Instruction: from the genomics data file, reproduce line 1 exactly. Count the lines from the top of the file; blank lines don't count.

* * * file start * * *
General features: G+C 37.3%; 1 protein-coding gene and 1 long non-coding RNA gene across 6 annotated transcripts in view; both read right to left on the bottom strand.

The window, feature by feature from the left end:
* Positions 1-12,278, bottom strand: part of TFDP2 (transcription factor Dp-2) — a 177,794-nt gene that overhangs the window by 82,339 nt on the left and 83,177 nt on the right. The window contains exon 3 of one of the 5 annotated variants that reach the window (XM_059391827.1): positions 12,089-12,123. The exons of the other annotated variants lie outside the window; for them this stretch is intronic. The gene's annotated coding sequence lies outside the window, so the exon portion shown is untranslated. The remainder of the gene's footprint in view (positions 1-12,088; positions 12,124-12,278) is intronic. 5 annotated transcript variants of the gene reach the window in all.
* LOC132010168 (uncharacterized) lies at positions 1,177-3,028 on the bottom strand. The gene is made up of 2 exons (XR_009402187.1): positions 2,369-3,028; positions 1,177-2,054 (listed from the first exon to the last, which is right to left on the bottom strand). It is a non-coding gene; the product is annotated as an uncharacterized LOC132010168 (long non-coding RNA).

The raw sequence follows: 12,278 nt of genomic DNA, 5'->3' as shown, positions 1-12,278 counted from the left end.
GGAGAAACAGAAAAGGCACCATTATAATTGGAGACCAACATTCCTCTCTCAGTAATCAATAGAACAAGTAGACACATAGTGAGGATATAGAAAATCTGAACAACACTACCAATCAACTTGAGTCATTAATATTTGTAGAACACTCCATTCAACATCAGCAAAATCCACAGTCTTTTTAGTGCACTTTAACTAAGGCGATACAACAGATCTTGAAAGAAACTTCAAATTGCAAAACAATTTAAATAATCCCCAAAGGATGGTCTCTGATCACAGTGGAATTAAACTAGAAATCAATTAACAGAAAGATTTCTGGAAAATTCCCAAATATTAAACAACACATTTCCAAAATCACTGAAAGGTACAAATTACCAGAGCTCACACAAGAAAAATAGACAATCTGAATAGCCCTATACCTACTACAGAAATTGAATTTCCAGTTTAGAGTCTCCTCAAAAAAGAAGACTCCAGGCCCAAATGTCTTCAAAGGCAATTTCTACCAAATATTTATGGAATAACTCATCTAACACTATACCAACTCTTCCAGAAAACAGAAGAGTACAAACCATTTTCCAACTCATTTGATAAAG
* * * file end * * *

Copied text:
General features: G+C 37.3%; 1 protein-coding gene and 1 long non-coding RNA gene across 6 annotated transcripts in view; both read right to left on the bottom strand.